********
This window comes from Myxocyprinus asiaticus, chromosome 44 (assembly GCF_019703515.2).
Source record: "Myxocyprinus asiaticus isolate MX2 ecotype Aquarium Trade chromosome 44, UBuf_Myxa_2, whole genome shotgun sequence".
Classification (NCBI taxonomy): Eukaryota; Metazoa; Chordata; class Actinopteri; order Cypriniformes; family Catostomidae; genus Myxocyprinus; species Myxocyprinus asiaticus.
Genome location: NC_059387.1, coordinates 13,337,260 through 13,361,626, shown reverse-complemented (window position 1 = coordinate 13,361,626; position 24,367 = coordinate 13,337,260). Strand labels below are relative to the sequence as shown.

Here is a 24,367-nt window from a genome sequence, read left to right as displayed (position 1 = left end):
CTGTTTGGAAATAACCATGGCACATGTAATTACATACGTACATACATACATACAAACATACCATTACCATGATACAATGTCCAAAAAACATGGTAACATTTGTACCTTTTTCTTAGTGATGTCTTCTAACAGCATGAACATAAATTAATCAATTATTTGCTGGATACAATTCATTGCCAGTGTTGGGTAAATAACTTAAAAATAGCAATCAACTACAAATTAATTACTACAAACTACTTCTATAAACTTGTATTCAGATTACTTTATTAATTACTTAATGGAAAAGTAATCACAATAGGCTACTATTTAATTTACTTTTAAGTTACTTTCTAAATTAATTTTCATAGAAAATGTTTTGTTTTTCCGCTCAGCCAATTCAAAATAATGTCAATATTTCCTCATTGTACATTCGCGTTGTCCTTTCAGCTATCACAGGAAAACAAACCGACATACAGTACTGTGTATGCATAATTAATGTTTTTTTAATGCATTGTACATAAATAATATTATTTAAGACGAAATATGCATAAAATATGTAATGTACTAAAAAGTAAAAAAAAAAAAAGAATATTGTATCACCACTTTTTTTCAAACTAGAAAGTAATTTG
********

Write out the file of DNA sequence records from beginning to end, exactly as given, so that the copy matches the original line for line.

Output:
This window comes from Myxocyprinus asiaticus, chromosome 44 (assembly GCF_019703515.2).
Source record: "Myxocyprinus asiaticus isolate MX2 ecotype Aquarium Trade chromosome 44, UBuf_Myxa_2, whole genome shotgun sequence".
Classification (NCBI taxonomy): Eukaryota; Metazoa; Chordata; class Actinopteri; order Cypriniformes; family Catostomidae; genus Myxocyprinus; species Myxocyprinus asiaticus.
Genome location: NC_059387.1, coordinates 13,337,260 through 13,361,626, shown reverse-complemented (window position 1 = coordinate 13,361,626; position 24,367 = coordinate 13,337,260). Strand labels below are relative to the sequence as shown.

Here is a 24,367-nt window from a genome sequence, read left to right as displayed (position 1 = left end):
CTGTTTGGAAATAACCATGGCACATGTAATTACATACGTACATACATACATACAAACATACCATTACCATGATACAATGTCCAAAAAACATGGTAACATTTGTACCTTTTTCTTAGTGATGTCTTCTAACAGCATGAACATAAATTAATCAATTATTTGCTGGATACAATTCATTGCCAGTGTTGGGTAAATAACTTAAAAATAGCAATCAACTACAAATTAATTACTACAAACTACTTCTATAAACTTGTATTCAGATTACTTTATTAATTACTTAATGGAAAAGTAATCACAATAGGCTACTATTTAATTTACTTTTAAGTTACTTTCTAAATTAATTTTCATAGAAAATGTTTTGTTTTTCCGCTCAGCCAATTCAAAATAATGTCAATATTTCCTCATTGTACATTCGCGTTGTCCTTTCAGCTATCACAGGAAAACAAACCGACATACAGTACTGTGTATGCATAATTAATGTTTTTTTAATGCATTGTACATAAATAATATTATTTAAGACGAAATATGCATAAAATATGTAATGTACTAAAAAGTAAAAAAAAAAAAAGAATATTGTATCACCACTTTTTTTCAAACTAGAAAGTAATTTG